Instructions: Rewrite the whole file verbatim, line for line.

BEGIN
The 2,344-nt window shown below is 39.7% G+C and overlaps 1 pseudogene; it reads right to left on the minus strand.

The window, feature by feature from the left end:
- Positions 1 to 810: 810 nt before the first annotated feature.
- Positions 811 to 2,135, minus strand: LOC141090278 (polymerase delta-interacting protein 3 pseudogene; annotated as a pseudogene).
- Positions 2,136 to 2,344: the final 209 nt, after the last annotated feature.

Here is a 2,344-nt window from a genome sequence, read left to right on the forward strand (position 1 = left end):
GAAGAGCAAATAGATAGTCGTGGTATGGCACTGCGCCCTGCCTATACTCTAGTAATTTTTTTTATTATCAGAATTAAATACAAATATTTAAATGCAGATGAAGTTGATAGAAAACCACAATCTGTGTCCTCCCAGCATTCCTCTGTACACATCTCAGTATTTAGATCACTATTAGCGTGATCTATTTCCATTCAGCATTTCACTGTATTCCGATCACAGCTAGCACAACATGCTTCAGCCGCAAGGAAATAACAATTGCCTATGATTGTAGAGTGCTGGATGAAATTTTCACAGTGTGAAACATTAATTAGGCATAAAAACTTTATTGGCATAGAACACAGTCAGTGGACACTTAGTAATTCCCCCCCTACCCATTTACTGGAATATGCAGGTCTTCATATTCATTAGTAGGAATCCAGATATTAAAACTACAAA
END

The 2,344-nt window shown below is 39.7% G+C and overlaps 1 pseudogene; it reads right to left on the minus strand.

The window, feature by feature from the left end:
- Positions 1 to 810: 810 nt before the first annotated feature.
- Positions 811 to 2,135, minus strand: LOC141090278 (polymerase delta-interacting protein 3 pseudogene; annotated as a pseudogene).
- Positions 2,136 to 2,344: the final 209 nt, after the last annotated feature.

Here is a 2,344-nt window from a genome sequence, read left to right on the forward strand (position 1 = left end):
GAAGAGCAAATAGATAGTCGTGGTATGGCACTGCGCCCTGCCTATACTCTAGTAATTTTTTTTATTATCAGAATTAAATACAAATATTTAAATGCAGATGAAGTTGATAGAAAACCACAATCTGTGTCCTCCCAGCATTCCTCTGTACACATCTCAGTATTTAGATCACTATTAGCGTGATCTATTTCCATTCAGCATTTCACTGTATTCCGATCACAGCTAGCACAACATGCTTCAGCCGCAAGGAAATAACAATTGCCTATGATTGTAGAGTGCTGGATGAAATTTTCACAGTGTGAAACATTAATTAGGCATAAAAACTTTATTGGCATAGAACACAGTCAGTGGACACTTAGTAATTCCCCCCCTACCCATTTACTGGAATATGCAGGTCTTCATATTCATTAGTAGGAATCCAGATATTAAAACTACAAA